'for colored girls' sets early Broadway closing date
The show will play its final performance May 22.
for colored girls is at the end of its rainbow. The first Broadway revival of for colored girls who have considered suicide/when the rainbow is enuf will play its final performance at the Booth Theatre on May 22. The limited run was initially scheduled to go through August 14.
Ntozake Shange's for colored girls premiered at The Public Theater in 1976 before moving on to a Broadway run at the Booth. More than 40 years later, history repeated itself, with a 2019 Public Theater revival giving way to the 2022 Broadway production. Camille A. Brown, who choreographed the 2019 Public production, took on the dual role of director/choreographer for the Broadway transfer, making her Broadway directorial debut.
for colored girls is a "choreopoem," a work Shange coined to describe a piece of theatre that combines poetry, dance, music, and speech to tell a nontraditional story. In the case of for colored girls, the story is the lived experience of Black women, seven of whom are in the cast and are known only by the color of the rainbow they wear. Each woman recites Shange's poems about survival, womanhood, racism, sisterhood, and more while also performing movement. The groundbreaking show celebrates the resilience and sisterhood of Black women, and all their diverse experiences, in a hostile world.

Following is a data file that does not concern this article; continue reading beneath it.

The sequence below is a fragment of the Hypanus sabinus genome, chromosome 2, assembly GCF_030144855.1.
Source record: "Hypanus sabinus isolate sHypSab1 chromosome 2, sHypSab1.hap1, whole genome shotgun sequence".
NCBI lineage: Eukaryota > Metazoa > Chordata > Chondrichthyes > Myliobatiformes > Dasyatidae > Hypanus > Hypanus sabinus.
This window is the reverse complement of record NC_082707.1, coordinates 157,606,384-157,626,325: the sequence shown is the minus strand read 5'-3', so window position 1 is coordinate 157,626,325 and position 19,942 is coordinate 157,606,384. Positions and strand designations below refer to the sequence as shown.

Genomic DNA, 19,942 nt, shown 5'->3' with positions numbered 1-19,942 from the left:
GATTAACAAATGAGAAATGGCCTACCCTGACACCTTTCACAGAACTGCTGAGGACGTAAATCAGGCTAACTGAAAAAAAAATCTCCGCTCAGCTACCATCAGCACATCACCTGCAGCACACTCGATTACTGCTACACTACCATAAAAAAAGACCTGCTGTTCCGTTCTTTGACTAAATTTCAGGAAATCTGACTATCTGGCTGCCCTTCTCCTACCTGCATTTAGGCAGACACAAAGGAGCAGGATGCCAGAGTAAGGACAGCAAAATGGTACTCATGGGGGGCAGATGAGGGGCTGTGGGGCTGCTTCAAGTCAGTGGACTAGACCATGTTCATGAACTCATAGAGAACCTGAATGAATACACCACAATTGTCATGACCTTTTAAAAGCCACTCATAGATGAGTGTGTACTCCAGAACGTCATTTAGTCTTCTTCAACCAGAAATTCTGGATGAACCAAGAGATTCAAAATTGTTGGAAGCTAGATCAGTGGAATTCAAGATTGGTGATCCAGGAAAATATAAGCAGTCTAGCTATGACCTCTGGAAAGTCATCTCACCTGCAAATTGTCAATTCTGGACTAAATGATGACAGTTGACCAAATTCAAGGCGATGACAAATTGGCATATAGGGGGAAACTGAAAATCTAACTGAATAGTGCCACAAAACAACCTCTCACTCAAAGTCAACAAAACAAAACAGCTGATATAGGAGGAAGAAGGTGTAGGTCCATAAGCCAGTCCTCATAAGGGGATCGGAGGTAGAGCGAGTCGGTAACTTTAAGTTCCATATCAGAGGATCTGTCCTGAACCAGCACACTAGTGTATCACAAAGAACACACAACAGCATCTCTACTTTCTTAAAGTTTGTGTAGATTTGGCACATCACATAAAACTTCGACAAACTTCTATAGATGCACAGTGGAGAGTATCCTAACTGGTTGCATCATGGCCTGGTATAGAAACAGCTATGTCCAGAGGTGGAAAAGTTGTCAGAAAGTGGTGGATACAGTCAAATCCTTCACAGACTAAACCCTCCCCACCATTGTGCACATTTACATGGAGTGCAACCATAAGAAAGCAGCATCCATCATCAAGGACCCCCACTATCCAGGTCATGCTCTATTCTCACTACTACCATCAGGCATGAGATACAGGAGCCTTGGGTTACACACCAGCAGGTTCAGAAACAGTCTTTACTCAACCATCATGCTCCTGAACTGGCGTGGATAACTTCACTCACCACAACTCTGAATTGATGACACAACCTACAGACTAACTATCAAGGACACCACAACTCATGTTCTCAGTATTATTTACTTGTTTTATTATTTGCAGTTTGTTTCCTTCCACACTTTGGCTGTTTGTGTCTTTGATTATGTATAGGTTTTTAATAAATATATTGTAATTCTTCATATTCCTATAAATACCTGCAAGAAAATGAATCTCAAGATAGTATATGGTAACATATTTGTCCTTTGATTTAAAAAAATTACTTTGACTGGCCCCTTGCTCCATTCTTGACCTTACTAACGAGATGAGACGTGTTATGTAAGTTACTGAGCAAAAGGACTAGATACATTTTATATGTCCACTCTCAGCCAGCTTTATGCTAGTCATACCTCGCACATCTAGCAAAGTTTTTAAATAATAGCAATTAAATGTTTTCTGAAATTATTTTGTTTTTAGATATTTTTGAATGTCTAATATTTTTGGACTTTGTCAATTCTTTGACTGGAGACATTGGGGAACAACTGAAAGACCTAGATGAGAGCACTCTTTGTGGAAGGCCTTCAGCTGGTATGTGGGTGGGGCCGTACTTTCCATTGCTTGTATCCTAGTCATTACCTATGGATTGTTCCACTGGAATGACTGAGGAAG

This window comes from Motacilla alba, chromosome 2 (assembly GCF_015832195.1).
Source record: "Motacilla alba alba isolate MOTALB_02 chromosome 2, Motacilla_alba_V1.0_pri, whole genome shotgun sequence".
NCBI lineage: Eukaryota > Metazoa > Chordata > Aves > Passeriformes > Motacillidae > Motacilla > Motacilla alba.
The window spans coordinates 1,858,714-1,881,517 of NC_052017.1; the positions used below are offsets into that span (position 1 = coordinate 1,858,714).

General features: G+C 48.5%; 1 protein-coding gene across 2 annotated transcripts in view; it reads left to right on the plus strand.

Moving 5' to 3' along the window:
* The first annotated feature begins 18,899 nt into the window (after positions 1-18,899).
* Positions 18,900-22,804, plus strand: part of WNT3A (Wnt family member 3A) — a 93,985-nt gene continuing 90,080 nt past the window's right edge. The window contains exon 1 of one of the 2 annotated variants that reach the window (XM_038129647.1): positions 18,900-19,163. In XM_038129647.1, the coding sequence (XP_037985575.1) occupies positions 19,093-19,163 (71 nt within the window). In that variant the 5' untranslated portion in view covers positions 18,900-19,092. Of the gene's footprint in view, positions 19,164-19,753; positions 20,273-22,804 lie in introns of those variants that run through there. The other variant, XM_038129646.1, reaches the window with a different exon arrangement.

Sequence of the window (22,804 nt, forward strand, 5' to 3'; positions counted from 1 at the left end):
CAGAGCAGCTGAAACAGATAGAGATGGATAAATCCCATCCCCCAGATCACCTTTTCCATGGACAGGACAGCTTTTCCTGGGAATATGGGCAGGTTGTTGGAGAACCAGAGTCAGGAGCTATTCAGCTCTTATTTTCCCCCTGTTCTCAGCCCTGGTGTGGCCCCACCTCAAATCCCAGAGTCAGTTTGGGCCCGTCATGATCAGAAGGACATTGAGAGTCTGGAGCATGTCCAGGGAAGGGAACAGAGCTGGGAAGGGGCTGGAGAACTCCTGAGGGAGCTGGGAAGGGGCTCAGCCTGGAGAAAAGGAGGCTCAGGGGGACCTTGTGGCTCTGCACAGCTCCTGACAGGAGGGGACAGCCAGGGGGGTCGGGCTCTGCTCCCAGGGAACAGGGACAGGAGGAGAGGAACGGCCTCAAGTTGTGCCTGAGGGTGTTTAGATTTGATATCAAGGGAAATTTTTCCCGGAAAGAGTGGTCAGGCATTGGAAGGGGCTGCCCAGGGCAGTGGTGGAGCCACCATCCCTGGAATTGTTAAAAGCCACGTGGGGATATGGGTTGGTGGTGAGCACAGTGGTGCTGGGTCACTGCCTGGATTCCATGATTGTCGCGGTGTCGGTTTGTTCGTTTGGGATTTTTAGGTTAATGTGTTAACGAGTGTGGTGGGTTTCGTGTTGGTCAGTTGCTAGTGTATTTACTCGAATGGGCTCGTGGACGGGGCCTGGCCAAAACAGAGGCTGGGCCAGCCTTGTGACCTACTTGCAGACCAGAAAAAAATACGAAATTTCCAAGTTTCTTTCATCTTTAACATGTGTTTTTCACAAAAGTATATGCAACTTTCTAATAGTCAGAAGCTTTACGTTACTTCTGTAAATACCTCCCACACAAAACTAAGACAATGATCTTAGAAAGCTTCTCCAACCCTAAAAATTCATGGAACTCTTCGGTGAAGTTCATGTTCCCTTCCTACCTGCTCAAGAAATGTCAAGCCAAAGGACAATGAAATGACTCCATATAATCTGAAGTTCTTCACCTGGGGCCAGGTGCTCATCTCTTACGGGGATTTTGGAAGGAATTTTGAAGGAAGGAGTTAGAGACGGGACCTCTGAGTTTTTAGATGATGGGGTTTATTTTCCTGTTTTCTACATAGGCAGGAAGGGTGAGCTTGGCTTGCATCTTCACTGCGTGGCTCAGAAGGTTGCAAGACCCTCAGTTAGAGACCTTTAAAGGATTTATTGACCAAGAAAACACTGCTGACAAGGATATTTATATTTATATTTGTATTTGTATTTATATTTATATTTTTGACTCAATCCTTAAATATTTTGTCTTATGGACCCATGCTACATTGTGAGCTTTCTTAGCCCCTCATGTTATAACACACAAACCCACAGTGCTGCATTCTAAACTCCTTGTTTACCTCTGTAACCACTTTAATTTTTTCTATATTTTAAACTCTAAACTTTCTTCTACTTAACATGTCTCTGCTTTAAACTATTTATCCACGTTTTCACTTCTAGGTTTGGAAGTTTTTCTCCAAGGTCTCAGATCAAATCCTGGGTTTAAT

The cast of the Broadway revival includes Amara Granderson as Lady in Orange, Tendayi Kuumba as Lady in Brown, Kenita R. Miller as Lady in Red, Okwui Okpokwasili as Lady in Green, Stacey Sargeant as Lady in Blue, Alexandria Wailes as Lady in Purple, and D. Woods as Lady in Yellow.
Performances began on April 1 ahead of an April 20 opening night. The New York Theatre Guide review of for colored girls reads, "The choreopoem ... focuses on establishing emotional rapport with audiences through the lyricism of Black language and customs as Shange experienced them. In for colored girls, Black women are represented by different colors, such as Lady in Blue (Stacey Sargeant, delightful) or Lady in Brown (Tendayi Kuumba, a lioness), and given rhapsodic poems that plumb every hue."
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